Can you identify this?
I found this in forest litter in foothills of Colorado at about 8000 ft. elevation last fall. I saw several of them glowing green in the dark and was able to find a couple and photograph them. I am attaching several photo’s and from looking at your site it may be a firefly, but I have lived here for 45 years and have never seen these before. I appreciate any information you can provide as to what this is. I can’t believe I found this web site and still have the photo! Thanks!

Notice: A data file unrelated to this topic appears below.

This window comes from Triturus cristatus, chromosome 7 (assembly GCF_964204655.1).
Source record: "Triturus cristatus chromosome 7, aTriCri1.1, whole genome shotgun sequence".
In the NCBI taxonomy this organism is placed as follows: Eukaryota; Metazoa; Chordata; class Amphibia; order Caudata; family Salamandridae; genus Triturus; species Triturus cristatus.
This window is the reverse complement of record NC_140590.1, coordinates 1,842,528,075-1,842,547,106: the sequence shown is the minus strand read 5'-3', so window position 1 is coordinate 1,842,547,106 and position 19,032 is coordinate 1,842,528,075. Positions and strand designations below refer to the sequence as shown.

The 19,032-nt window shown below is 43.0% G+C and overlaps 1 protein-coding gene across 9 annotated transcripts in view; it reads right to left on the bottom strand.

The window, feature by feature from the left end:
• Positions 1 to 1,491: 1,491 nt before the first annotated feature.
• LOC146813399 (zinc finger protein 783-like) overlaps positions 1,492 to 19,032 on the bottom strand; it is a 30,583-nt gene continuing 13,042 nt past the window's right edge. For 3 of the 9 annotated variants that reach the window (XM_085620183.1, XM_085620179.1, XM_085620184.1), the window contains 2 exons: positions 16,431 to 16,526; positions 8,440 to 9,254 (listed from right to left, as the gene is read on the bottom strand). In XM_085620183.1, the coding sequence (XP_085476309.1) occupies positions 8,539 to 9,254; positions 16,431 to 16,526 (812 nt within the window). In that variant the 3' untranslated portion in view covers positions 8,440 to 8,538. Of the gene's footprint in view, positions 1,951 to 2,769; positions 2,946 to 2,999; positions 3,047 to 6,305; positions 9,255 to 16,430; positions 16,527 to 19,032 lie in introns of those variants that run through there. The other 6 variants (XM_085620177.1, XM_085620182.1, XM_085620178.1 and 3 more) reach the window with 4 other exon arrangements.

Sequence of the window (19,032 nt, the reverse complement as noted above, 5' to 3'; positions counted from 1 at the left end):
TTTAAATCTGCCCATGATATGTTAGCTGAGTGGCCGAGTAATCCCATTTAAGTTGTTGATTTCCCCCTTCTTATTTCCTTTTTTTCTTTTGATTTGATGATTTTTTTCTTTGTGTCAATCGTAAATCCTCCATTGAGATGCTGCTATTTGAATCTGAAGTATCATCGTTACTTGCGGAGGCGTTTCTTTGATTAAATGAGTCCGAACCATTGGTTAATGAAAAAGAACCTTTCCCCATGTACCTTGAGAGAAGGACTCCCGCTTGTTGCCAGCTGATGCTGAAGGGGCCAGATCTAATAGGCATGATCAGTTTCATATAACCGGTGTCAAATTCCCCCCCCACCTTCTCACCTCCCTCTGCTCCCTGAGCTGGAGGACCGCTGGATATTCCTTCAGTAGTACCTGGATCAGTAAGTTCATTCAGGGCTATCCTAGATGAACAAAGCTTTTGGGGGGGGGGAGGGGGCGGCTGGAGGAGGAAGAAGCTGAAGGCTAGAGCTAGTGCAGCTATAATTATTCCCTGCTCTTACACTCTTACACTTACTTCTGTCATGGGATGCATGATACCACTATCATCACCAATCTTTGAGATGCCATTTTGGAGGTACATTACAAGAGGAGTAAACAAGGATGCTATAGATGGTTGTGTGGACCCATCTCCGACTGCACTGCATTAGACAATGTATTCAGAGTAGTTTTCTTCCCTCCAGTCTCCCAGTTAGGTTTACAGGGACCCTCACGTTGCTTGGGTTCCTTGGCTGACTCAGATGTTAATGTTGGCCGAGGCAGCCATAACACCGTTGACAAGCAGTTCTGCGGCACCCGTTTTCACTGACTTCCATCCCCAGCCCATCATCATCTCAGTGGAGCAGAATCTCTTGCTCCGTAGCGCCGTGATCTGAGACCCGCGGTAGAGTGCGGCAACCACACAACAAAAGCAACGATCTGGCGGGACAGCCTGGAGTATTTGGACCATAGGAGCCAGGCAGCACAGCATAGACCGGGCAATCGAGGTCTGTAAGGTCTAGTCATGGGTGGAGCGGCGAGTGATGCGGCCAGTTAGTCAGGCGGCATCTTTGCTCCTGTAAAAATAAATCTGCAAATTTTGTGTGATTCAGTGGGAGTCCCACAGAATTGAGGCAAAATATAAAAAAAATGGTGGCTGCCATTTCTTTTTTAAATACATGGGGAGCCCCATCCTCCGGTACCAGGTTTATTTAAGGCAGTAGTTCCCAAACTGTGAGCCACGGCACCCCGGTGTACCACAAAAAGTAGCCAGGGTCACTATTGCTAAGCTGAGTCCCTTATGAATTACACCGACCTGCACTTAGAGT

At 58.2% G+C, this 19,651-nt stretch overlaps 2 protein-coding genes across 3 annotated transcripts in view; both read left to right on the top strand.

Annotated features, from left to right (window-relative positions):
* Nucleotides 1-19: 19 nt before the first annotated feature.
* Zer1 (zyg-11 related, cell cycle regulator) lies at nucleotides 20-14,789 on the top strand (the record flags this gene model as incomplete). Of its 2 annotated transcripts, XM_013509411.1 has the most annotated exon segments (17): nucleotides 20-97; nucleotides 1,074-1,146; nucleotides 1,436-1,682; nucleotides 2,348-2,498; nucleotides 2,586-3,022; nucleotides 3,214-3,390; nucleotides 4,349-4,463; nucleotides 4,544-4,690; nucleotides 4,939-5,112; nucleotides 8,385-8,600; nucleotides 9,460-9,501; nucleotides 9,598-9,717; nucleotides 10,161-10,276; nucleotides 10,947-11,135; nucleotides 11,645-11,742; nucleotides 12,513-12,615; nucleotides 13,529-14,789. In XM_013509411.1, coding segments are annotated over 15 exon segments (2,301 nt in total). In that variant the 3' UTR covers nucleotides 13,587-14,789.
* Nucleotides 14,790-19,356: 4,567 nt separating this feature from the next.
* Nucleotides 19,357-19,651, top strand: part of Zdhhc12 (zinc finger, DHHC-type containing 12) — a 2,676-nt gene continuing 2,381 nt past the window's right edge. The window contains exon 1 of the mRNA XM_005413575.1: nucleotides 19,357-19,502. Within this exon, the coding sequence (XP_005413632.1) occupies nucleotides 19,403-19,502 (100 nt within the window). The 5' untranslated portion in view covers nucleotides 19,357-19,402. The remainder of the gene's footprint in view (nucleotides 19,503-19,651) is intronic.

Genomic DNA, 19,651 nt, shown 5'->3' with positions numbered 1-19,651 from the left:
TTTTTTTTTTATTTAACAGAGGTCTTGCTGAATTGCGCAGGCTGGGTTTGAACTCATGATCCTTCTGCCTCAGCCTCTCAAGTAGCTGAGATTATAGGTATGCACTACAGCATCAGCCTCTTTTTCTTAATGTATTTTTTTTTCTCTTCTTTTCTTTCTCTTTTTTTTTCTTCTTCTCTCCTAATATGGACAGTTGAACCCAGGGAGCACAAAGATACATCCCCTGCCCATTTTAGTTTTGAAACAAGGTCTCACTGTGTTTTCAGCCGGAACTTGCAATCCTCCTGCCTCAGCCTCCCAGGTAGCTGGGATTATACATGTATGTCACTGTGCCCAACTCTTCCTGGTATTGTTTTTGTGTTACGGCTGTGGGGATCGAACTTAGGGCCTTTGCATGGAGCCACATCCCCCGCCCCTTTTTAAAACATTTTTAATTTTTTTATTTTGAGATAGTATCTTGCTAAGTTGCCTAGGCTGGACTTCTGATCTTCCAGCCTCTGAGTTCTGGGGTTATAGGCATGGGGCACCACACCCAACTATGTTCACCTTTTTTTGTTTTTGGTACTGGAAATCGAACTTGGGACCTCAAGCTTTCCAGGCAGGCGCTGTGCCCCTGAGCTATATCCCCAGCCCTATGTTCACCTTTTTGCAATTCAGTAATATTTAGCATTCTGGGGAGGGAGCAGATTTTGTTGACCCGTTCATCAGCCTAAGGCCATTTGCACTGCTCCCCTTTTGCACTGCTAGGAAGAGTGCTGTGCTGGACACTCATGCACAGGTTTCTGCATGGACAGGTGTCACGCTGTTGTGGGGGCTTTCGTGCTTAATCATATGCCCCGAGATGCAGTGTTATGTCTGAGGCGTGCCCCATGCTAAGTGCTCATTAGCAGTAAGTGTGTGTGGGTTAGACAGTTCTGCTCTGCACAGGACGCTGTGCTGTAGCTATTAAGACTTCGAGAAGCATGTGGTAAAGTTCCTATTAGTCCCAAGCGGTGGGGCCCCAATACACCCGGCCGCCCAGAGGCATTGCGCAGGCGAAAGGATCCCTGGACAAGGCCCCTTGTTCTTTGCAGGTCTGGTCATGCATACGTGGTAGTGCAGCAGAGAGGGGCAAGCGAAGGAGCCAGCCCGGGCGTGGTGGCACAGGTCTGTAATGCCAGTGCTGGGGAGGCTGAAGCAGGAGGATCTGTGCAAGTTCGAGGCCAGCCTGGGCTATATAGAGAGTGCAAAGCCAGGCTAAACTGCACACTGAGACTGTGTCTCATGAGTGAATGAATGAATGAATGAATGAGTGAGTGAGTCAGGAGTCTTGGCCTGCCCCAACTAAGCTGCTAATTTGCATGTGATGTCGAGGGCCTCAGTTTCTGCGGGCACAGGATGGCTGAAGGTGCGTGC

We wrote to Eric Eaton to see if he knew a species name for your Glowworm. We wrote back saying he would check with another expert. Here is Eric’s query followed by the expert’s thoughts: “Q Dear Art: I did not know there was anything like this in Colorado! Any ideas? A John Wagener Green revised Microphotus in 1959 (Coleopterists Bulletin 13: 80-96). The only species he lists from Colorado is Microphotus pecosensis Fall. Fall described this species in 1912 from specimens collected in June and July in New Mexico. Green also recorded this species from Arizona, California, Texas, Utah, and Chihuahua. His Colorado records include Royal Gorge, Junction Creek, San Luis Valley, and Stollsheimer. He notes that they were all females collected in June and July and that, although their identities are not certain, they are probably pecosensis. The pink females are said to closely resemble the more common CA species, M. angustus LeConte and have 6-segmented antennae, 4-segmented tarsi. The CO specimens all have 3-segmented “